A wind engineer looking to safeguard homes and other buildings during violent storms had a powerful thought: What if dangerous gusts could be tamed and at the same time harnessed as usable energy? Professor Arindam Gan Chowdhury teamed up with mechanical engineer Andres Tremante, both in the College of Engineering & Computing, to develop just such technology.
The Aerodynamic Mitigation and Power System (AMPS) is a series of turbines that can be positioned on rooftops of houses, corners of tall buildings and other structures—along the edges of large highway signs, for example—that are prone to damage under a large wind load.
The turbines vary in shape and height, from eight inches to several feet, to fit any structure in the line of potential harm. Arranged in a row of several or more, they interrupt the flow of destructive winds that might otherwise lift shingles and barrel tiles and, in worst cases, entire sections of roofs.
Aside from the windstorm protection they provide, however, AMPS goes a step further. As winds produce energy, the system can capture that energy and either feed it into a power grid or store it via batteries—a boon during blackouts.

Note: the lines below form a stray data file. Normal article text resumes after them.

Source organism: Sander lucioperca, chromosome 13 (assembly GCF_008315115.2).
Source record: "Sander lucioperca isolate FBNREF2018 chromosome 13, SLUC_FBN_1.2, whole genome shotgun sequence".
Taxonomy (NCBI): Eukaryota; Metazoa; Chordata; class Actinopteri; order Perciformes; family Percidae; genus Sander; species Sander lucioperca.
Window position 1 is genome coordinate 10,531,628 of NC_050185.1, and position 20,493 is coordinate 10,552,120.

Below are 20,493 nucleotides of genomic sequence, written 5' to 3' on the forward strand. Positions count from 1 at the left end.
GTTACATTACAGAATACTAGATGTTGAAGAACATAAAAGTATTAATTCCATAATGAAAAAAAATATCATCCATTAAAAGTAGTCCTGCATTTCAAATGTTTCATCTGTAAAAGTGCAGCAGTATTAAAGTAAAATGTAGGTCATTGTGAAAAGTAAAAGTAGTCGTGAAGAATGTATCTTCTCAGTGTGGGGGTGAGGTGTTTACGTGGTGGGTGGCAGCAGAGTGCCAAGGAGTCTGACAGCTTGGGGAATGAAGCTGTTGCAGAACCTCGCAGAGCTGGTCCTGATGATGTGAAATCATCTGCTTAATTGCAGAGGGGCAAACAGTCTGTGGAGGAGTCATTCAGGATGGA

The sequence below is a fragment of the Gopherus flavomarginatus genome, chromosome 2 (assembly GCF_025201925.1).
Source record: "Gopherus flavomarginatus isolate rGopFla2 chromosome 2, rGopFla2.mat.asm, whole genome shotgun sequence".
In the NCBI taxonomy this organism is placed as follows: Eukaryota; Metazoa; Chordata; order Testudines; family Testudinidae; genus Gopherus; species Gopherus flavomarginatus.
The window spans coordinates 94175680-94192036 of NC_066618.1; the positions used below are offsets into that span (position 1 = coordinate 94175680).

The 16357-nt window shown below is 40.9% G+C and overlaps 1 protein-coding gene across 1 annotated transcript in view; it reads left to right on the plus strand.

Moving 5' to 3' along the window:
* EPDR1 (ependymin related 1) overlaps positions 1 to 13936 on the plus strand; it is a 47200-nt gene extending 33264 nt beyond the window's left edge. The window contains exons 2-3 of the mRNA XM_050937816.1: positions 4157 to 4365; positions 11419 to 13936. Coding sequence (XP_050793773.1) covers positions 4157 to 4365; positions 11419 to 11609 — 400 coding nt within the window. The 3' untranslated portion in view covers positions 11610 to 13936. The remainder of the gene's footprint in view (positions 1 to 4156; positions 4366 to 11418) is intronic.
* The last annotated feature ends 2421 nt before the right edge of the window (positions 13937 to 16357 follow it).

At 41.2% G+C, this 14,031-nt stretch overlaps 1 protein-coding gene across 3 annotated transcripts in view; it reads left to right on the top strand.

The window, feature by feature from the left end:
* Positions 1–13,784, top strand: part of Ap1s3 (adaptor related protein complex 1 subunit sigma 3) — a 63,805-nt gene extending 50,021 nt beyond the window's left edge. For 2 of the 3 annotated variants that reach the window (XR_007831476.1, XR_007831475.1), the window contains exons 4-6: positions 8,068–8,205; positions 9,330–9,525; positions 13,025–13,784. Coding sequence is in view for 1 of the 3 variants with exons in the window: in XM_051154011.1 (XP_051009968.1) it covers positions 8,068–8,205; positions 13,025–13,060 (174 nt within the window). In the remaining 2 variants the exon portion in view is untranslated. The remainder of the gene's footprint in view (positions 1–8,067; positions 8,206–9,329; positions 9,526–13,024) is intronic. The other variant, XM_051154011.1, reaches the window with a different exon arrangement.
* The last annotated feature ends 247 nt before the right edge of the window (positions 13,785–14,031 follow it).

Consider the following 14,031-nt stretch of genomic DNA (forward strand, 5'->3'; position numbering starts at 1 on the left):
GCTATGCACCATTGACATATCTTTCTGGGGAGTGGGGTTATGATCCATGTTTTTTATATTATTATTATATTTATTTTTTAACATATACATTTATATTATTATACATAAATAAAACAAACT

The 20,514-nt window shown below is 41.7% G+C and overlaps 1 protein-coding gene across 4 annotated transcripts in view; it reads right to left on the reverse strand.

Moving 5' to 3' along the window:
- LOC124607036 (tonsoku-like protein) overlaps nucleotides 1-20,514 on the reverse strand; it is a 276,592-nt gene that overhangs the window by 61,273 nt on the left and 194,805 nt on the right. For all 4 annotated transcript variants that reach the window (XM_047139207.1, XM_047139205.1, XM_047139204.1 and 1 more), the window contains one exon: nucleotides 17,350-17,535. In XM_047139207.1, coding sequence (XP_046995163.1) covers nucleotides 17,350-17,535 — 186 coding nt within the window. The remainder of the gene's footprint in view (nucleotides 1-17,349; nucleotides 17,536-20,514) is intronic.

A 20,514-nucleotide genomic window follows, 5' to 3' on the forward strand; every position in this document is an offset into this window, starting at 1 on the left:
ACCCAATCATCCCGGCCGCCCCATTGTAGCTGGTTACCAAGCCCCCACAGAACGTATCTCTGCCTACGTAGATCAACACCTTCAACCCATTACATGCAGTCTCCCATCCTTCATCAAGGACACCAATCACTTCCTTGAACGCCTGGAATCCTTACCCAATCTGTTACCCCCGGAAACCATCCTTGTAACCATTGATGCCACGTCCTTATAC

“Wind can be a friend and an enemy,” Chowdhury said. “These devices turn wind into a friend.”
A storm that knocks out power, he explained, can generate enough electricity to keep small home appliances and lights running for a few days. But even in the absence of storms, the system can work continuously year round. According to Chowdhury, gentle five mile-per-hour winds that blow during the day and night produce energy the turbines can capture.
The combination of reducing damage from wind while turning it into a ready source of energy is unique and has drawn plenty of attention.
“It’s an approach to integrate sustainability with resilience,” Chowdhury says of the technology. While still in the testing phase, the innovation has attracted companies interested in taking it to market.